On Songs and Voices
Reflections on Shubenacadie by Cathy Elliott
I’ve always prided myself on being a good songwriter since I was thirteen.
My experience of being shown a good way to use my energy and creativity to change my future isn’t unlike that of the kids I meet in places like Ogoki Post, Webequie, Pelican Falls, Indian Brook and the reservations on Prince Edward Island.
Teens need to feel they’re making a difference in their lives. They need to explore how the world works, and some times that exploration can take them down roads that are unhealthy and dangerous. Whenever we show them that they have a voice, a way to empower themselves and others through the arts, they’re so surprised.
When I was a kid, I was always the new kid in school. A little odd. I could draw, and instead of that being something that brought me closer to the other girls in school, it isolated me and alienated them. “you think you’re so smart”. The teachers loved me but the bullies did not.
Thing was, one day, an older student saw this happening, and stepped up.
She simply said to me, “Come to my place for supper. I know what you’re going through. I was teased because of my height.” At her place, she handed me a guitar, showed me three chords and left me alone with it.
That guitar opened up a whole new world for me. At last I had a way to empower myself and others! I started writing about love, life and peace.
I tell you this story because it’s the one I told the kids in Indian Brook. They were afraid to sing. One of the girls said she loves to sing but never never never in front of other people. I also told them that the first song I was ASKED to write I sang on the intercom to the entire school.
I felt safe because I couldn’t see the people out there. But when I walked out of the Principal’s office, those same bullies came up to me and said they loved my voice and my song.
After that, my life changed. Really changed. I sang in concerts, on tv, in plays, in front of the students I love.
The girls said, okay. We’ll sing behind the shadow screen. That was the plan.
The day came, and the song we all wrote was called “Courage”. ( in Mi’kmaq. It’s Melkiko’ti) When we were brainstorming, I asked the class what point of view they wanted, and if this was a song to sing to themselves or to others. The class chose to empower others with their song instead of reassuring themselves.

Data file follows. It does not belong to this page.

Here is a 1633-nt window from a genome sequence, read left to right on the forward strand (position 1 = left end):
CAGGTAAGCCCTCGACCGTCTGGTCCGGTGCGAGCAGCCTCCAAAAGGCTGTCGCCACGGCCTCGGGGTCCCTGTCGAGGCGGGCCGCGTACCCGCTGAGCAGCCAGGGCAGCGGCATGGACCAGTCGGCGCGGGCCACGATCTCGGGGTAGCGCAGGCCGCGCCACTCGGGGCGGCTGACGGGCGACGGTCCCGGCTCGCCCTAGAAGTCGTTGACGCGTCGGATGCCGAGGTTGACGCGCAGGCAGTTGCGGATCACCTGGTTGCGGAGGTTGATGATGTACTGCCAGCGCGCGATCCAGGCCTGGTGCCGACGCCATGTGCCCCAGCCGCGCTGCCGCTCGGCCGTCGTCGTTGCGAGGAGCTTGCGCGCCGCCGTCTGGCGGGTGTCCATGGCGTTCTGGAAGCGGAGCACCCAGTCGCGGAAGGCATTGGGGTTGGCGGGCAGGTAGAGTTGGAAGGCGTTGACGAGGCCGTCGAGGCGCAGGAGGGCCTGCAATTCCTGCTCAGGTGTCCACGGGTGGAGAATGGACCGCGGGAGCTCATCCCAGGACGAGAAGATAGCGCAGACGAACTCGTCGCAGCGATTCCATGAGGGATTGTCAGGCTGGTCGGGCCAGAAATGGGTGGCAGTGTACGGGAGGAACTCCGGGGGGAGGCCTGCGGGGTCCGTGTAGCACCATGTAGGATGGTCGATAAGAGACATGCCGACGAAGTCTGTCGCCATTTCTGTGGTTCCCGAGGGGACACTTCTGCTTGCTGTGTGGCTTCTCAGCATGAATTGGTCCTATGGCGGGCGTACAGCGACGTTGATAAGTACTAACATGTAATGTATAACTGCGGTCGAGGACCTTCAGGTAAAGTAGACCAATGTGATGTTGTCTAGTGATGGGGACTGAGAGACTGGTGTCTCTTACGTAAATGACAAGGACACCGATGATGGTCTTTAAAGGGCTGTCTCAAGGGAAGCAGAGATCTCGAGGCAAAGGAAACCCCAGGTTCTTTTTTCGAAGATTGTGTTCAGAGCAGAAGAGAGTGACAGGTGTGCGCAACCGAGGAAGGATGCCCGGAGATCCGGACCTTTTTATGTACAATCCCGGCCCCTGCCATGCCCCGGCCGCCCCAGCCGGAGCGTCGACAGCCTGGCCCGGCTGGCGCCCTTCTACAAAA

These two young ladies were just about to prove how courageous they could be.
We all did the Shadow Puppet play called “The Nothing Man”, about a brave boy and his friendship with a Big Foot from the Yukon called Nuk- Luk. That went over beautifully, and as Alan Syliboy and his band waited, we got ready to sing our song. The girls complained that they
couldn’t hear their voices over the system. I told them there were
two live mics in FRONT of the screen, and after a few seconds, they took a big breath and said, “Okay. Let’s do it. But can we just stay off to the side?”
I said sure, but you have to hold my mic for me. We arranged ourselves and got started. They started singing with the band and me, and inched further and further out on the stage. They had such a great time, I said “Let’s do it again!” The audience had the lyric sheets in their hands, and in a leap of faith, the girls grabbed the mic stands and moved even FARTHER on stage! They asked if they could sing it alone. This time I didn’t sing at all. They led the audience!
I’m so happy this was all caught on video by one of our other
students from the audience. That moment will live with me forever.
After the show, the girls and I went to an activity room along with Alan, and recorded the song with them singing. They will, I hope, continue to persue singing and making their own music.
Keetra and Skye’s voices will be heard over the ShubieFM network and on Youtube. Their faces, as they concentrated, are caught on video and will be part of a short documentary. I have all the faith in the world that they will never forget their first time on the stage, in FRONT of their entire school. And that they’ll want that experience again.
And that some day, they’ll continue to empower themselves and others with their beautiful voices.